Glossophobia is the fear of public speaking or the fear of speaking in general and approximately 74 percent of people in America suffer from it, living with the fear throughout their entire lives. Since the education system doesn’t always provide an outlet for children or adults to master this skill, most are left feeling worried, unconfident and downright afraid to stand up in front of a room and speak. This phobia can be debilitating and can begin to effect the likelihood of scoring job interviews, getting a promotion, or even signing a new client.
Public speaking skills are necessary for every person regardless of age or profession. Possessing these skills can help boost overall confidence in your career, assisting in creating successful job interviews and even help strengthen your personal life as well as your relationship with colleagues. When attending network events, you’ll feel comfortable greeting a group of strangers and when giving a presentation at work, you’ll feel like you’re on top of your game.
As you can tell, there are many rewards that come with mastering this skill that make it worth conquering.
1. Start Small – First and foremost it’s important to start surrounded by a small group of people. When practicing your speech, pitch or presentation, being around a group of trusted friends or colleagues is the best way to start. Once you’re able to feel comfortable around a few people, adding additional people into the room won’t change a thing.
2. Be Prepared by Practicing – We all know that famous phrase practice makes perfect; well it really does! When you give yourself enough time to practice your material you’re able to really know and understand what you’re saying. The biggest fear many face is that they’re unfamiliar with the topic or material and cannot connect with their audience. If you take the time to practice, just as you would anything else, you’ll get into a routine and become much more comfortable. Once you practice enough you’ll begin to realize that the material will flow together in a smooth delivery rather than leave you scrambling for your words.
3. Don’t Memorize – This is probably the most important tip when it comes to public speaking. There’s absolutely no point in memorizing your speech as it will likely leave you disconnected with the audience. Instead, you should know your material inside out. Make use of using three key points, having prompts on subtopics and potential examples to give. This will ensure that you’re able to easily connect what you’re saying back to one of the key points and alleviate the fear of missing a word that could in turn throw you off your entire speech.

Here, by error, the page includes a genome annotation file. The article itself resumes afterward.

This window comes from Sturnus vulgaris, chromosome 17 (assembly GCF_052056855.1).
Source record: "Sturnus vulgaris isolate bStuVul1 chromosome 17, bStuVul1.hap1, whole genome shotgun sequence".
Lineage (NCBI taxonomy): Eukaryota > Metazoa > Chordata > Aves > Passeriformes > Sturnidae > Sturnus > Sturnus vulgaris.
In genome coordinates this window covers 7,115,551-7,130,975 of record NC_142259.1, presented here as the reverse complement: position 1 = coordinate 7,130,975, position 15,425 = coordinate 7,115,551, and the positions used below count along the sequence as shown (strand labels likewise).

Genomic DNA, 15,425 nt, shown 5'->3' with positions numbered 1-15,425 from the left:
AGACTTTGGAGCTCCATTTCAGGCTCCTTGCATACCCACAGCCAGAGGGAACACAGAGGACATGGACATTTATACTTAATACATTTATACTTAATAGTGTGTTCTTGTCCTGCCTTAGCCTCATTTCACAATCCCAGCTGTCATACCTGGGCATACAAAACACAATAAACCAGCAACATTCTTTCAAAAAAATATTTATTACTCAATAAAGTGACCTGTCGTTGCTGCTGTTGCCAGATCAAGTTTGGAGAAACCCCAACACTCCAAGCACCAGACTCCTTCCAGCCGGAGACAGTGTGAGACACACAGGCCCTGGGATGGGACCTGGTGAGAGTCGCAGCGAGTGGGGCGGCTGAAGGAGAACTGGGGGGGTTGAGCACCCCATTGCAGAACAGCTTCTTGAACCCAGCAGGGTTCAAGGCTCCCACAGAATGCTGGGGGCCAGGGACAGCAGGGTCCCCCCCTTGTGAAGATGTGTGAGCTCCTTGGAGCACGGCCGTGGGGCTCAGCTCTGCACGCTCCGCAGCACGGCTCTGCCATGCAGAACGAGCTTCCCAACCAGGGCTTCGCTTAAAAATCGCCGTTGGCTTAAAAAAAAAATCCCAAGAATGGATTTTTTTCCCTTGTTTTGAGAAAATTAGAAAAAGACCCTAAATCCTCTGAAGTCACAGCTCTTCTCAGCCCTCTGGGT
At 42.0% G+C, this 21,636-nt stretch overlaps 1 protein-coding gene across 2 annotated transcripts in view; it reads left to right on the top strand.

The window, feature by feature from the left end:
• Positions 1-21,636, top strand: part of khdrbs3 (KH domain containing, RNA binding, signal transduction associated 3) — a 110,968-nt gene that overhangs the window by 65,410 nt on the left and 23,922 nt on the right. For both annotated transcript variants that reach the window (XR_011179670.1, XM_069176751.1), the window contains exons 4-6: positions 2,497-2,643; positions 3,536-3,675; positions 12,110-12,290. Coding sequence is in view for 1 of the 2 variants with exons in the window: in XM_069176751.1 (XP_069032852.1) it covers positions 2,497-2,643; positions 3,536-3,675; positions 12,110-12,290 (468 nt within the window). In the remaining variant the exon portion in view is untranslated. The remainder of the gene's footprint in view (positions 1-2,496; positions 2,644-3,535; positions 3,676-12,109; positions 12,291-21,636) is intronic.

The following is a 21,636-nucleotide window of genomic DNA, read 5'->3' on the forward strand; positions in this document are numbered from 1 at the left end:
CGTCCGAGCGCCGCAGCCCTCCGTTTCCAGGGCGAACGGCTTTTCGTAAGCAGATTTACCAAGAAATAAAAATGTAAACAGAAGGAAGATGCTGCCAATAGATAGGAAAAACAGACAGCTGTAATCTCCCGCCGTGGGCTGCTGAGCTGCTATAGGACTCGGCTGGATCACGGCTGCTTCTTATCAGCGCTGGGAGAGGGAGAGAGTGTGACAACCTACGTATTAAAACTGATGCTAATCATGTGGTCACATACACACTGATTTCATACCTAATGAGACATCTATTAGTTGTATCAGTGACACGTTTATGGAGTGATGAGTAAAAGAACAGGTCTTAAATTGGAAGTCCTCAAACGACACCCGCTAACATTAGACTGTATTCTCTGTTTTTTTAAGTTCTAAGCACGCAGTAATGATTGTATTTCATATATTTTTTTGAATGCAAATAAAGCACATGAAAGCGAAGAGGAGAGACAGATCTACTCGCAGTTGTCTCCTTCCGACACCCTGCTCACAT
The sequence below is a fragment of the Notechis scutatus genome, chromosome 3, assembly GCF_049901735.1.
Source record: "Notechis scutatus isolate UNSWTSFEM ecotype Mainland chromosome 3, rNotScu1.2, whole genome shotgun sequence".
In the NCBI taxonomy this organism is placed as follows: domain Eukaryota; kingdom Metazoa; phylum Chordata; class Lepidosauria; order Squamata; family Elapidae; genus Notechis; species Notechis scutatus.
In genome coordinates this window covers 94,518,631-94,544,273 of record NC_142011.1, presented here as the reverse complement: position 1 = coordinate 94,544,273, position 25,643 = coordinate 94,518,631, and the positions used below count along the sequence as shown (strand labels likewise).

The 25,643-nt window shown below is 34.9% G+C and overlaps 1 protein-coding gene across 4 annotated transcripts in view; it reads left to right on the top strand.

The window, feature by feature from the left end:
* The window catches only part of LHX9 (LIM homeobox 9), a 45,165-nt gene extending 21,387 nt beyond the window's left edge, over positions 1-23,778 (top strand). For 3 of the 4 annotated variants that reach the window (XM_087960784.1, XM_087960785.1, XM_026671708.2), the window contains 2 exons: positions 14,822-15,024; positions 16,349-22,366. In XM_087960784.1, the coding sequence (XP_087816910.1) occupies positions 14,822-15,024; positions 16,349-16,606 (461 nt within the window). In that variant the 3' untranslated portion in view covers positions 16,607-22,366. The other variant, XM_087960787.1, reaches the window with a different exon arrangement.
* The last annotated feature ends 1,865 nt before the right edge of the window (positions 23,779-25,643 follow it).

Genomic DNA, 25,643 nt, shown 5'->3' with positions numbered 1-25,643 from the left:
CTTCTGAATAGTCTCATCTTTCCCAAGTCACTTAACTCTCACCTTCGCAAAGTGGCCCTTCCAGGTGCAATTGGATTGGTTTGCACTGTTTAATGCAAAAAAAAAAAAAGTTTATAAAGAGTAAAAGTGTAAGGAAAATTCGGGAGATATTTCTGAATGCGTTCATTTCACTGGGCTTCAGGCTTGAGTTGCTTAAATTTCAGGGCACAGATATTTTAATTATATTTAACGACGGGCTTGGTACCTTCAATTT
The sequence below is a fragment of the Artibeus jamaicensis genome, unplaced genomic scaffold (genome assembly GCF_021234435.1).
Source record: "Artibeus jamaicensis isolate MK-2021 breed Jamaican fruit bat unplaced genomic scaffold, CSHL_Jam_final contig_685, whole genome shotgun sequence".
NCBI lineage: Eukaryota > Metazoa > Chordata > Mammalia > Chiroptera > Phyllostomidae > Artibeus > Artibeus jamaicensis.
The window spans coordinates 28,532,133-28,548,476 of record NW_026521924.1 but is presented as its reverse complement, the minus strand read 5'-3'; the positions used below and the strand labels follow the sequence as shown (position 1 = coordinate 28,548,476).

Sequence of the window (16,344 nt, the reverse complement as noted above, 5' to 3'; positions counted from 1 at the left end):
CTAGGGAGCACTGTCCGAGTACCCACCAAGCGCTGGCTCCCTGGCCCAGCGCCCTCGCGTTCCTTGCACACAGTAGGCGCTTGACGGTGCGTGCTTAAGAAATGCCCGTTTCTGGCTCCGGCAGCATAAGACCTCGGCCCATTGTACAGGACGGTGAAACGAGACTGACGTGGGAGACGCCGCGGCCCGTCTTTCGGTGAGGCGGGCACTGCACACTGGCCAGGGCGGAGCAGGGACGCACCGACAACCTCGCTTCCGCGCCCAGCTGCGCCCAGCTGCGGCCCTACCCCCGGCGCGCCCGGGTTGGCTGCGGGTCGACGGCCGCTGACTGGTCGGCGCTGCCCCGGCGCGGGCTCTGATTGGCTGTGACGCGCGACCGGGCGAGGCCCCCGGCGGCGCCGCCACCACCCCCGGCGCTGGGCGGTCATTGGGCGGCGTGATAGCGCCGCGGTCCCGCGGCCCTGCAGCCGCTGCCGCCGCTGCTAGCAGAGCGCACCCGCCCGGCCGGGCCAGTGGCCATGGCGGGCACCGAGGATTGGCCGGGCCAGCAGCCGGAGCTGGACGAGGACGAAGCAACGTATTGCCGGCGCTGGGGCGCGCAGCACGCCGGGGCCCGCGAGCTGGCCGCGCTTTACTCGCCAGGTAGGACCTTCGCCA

4. Engage the Audience – Giving a speech directly to the audience may make you seem even more anxious. The best speeches are those that engage the audience and bring about some type of response. When you’re rehearsing your speech, try to make it a two-way interaction with questions or phrases that imply commentary or evoke emotion from the audience. This will help reduce boredom on their part but will really give you a chance to collect your thoughts, breathe, and reaffirm your mind that you’re on track and you’re doing alright.
5. Find Friendly Faces – Prior to giving the big speech it’s helpful to have a few friends in the audience or the boardroom. This will give you the opportunity to feel calm, as you’re able to glance at them throughout your presentation. A great idea is to have them spread across the room so that you’re able to move from right to left and left to right, making eye contact with the audience. It’s even better if your friends are able to nod their heads as this will give you confidence that you’re doing a good job. It’ll get rid of those butterflies in your stomach when you see them in the crowd and will ensure you’re breathing properly and speaking with clarity.
Overall, it’s important to know that you’re not alone. The best way to conquer your fears is to face them and just like anything else, you just have to keep doing it. Things may not go as smooth as you had hoped but that shouldn’t discourage you from ever trying again. The more speeches or presentations you give, the better you’re going to get. Oh and those butterflies you get before you’re about to present, they will always be there, in some capacity. Take them as a sign that you’re passionate about what you’re presenting on, they show that you really do care and are excited. Embrace that; it will change your attitude on what you’re about to do!